Can We Save The Dying High Street?
Could creating an immersive shopping experience be the last resort to save the dying High Street?
In the world of online shopping where everything is on demand and people spend more time looking at their phone screen than the real world, it has been said by experts that a person’s mobile phone, especially a young person, is in fact not an obsession, but an extension of their personality. But in today’s society where the rapid development of technology is coupled with the High Street shopping experience dying a slow, painful death one shop at a time, it has also been confirmed that people are in fact allowed to demand things happening vertically and quickly, because if we can have it that way, why not I suppose. But, as far as the good old brick and mortar store is concerned, are we as a nation coming back round to the idea that an immersive, physical shopping experience is a better way to shop? After all, that’s how business once thrived, so is the old, traditional way better?
An immersive shopping experience at a brick and mortar store is all about making garments tell a story, fitting them into a consumer’s certain lifestyle and enabling them to have a heightened place in people’s lives. In the digital age, shoppers are yearning to touch, try, smell and immerse themself into clothing rather than just stare at a pixelated image on a screen. Dallas based Boutique store Forty-Five Ten creates this immersive experience well, by presenting a concept store, that creates an almost a fairy-tale world through different clothing that tells a story and invites the customer in. Themed music plays that matches the brand’s aesthetic and smells draw consumer in. Yes, this is on a large scale and much more on the luxury side of things, but with the luxury market expecting a strong 2019 according to Business of Fashion, could this ever so slightly be filtered down into the high street retailers, and could this be a way to revive the crumbling high street? It would take time and money but it could work.
Still many shoppers who don’t have an awareness of developments oversees, often question how brands can make a shopping experience more traditional and immersive, when everyone is in such a rush all the time and everyone apparently has an innate British gene within us that makes us unable to communicate with strangers well. How about getting back to basics and having personal shopping assistants for each customer that come in the store. They could take you around the store, advise you on garments to fit your style, and help you with the fit. Luxury brands do this often, but if your average fast fashion brand were to do this, it might make the whole shopping experience into a more enjoyable task or a fun day out; like the way shopping used to be before technology took over and websites introduced a ‘virtual’ assistant named something ridiculous like a ‘Bot’. Do we really want our details and questions being answered by an ominous creation on the computer? I don’t think so, I’d rather have a physical human giving me advice, wouldn’t you?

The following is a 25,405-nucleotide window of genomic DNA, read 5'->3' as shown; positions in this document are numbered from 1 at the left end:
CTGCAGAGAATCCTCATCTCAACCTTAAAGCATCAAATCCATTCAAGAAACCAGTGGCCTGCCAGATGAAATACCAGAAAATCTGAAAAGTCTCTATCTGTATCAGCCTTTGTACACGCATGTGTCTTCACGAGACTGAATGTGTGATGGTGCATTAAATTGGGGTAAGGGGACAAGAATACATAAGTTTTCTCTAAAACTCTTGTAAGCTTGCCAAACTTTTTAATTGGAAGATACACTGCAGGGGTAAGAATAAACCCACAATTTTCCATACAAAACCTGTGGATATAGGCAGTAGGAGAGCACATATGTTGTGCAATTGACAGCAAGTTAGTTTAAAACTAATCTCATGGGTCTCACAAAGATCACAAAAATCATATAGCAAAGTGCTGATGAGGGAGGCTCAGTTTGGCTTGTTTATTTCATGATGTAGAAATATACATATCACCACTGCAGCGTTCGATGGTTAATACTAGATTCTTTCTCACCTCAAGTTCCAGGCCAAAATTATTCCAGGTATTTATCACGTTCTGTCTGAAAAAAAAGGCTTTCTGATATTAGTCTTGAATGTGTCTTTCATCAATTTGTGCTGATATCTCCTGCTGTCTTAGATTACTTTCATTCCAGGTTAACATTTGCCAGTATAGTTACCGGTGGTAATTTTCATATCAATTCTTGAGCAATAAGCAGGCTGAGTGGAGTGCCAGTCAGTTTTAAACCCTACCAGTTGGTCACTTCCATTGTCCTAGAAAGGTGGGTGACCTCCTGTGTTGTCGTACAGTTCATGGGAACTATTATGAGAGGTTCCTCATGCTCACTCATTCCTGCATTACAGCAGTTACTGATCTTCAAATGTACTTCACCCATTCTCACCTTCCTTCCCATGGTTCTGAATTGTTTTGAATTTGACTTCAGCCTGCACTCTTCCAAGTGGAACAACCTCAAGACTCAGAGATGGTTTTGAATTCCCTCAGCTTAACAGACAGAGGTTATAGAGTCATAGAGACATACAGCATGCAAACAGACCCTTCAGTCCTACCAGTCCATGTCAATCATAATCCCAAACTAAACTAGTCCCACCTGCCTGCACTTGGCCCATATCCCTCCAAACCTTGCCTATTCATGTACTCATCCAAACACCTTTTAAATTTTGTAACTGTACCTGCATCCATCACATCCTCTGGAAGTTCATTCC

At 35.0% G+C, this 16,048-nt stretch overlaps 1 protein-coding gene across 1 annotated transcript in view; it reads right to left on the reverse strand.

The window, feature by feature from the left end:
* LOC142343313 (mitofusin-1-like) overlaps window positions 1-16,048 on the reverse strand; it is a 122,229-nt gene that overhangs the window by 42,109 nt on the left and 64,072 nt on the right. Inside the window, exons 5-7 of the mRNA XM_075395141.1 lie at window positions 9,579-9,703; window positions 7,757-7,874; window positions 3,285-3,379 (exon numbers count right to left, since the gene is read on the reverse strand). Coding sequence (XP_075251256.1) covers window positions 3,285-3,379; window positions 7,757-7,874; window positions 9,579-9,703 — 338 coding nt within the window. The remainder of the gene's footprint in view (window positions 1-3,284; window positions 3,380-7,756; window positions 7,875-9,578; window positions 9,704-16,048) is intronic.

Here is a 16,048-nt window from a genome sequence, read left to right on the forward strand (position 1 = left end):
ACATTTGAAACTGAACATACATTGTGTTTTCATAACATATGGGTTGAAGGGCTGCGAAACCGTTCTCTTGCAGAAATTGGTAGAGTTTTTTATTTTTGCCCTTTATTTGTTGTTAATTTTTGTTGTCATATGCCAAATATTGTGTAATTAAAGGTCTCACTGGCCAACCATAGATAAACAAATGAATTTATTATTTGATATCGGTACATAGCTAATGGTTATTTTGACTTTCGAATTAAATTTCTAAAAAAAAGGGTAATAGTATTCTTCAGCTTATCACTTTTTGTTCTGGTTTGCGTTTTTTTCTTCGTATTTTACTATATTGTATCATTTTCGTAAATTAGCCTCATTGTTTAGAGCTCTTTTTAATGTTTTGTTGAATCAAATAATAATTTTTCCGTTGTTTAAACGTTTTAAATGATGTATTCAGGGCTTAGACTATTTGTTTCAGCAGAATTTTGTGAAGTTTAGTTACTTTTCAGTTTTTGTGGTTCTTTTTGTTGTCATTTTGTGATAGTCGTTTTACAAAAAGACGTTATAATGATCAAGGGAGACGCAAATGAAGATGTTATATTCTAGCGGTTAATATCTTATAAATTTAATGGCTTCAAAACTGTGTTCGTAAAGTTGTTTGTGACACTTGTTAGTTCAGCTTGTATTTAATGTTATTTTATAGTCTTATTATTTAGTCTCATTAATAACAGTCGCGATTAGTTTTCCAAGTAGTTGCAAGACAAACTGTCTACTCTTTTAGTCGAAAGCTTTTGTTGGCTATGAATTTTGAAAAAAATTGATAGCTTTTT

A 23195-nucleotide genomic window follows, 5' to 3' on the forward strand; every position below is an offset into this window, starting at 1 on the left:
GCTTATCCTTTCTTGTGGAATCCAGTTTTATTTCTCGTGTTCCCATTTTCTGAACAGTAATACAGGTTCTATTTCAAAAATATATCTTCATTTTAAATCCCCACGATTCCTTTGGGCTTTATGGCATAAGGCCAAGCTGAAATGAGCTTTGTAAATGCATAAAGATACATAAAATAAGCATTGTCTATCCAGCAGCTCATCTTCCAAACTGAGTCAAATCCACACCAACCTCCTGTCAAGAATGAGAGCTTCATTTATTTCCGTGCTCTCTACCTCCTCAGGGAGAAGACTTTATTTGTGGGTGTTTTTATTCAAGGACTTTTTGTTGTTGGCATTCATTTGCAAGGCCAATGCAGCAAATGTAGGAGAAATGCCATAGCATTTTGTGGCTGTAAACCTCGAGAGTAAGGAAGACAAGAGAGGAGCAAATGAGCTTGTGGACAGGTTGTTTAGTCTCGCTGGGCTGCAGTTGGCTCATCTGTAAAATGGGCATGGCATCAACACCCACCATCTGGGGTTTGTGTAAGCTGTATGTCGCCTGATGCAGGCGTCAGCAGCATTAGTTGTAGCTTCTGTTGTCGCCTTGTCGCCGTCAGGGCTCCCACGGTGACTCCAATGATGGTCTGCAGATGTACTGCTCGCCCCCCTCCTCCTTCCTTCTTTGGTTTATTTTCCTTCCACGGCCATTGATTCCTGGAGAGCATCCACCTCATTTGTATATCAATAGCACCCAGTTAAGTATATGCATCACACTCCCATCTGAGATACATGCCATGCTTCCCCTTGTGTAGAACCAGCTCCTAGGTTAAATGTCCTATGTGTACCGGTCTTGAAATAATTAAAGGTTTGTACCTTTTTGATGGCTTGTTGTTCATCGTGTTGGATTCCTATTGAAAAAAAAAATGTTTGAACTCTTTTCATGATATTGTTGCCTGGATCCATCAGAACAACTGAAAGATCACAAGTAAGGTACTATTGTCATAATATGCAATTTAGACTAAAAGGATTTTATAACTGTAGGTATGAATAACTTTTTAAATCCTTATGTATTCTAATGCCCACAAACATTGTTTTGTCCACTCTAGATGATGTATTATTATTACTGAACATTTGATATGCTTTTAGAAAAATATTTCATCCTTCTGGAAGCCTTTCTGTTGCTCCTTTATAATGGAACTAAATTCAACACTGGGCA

An immersive shopping experience doesn’t have to just be about browsing the physical garments on offer though. It’s the little extra touches. How about teas and coffee in store, so shoppers can make a brew and perhaps even a friend while they’re shopping. High-end high-street retailer White Stuff does this in their concept style stores, by having little tea trays placed next to a set of armchairs, however this is perhaps just a prop for the men in the store shopping with their female partners to awkwardly stand next to while rolling their eyes at another awkwardly standing man while their wife’s try on yet another outfit. But what if this was rebranded into an immersive experience, with stores making this facility readily available?
Brands could create an immersive shopping experience by having some hands-on fun with the consumers. Like installing a piece of technology to enable them to custom design or edit, if you will, their own pieces of clothing, just to make them a little more unique to them, and again make the shopping experience a little more exiting and immersive. Yes, this still centred around technology, but the consumer would still be immersed in physical stores with people having a laugh with people. Virtual mirrors also make the shopping experience fun and immersive. In the digital age, technology in store is still provides an immersive experience, as shoppers won’t just be sat at home feeling like they are part of something huge on the internet when in reality they are isolated behind their black mirror.
Many people may say this immersive shopping experience is just a pipe dream, or another marketing scam by brands to entice more customers into the store, but when people live online, could an immersive shopping experience be the thing shoppers need to take them back to the good old days when leaving the house was fun? And, when all else fails, could this immersive experience be the thing to shoot shopping into the front of people’s lives again and save the dying high street. Only time will tell.
Written by Anna Bevilacqua
Image one ‘explore and play’ – from Econsultancy.com – https://econsultancy.com/12-more-examples-of-digital-technology-in-retail-stores?utm_medium=email&utm_source=Econsultancy&utm_campaign=3743229_1121-daily-pulse-uk-2014-02-28&dm_i=LQI,288AL,9O6XAU,82H4E,1
Image two ‘Forty-Five Ten store’ – from Cntraveler.com – https://www.cntraveler.com/shops/dallas/forty-five-ten
Image three ‘inside Forty-Five Ten’ – from droeseraney.com – http://droeseraney.com/client_work/forty-five-ten/
Image four ‘interactive screen’ – from Retail Assist.co.uk – https://retail-assist.co.uk/technology-brings-shopping-store-hand/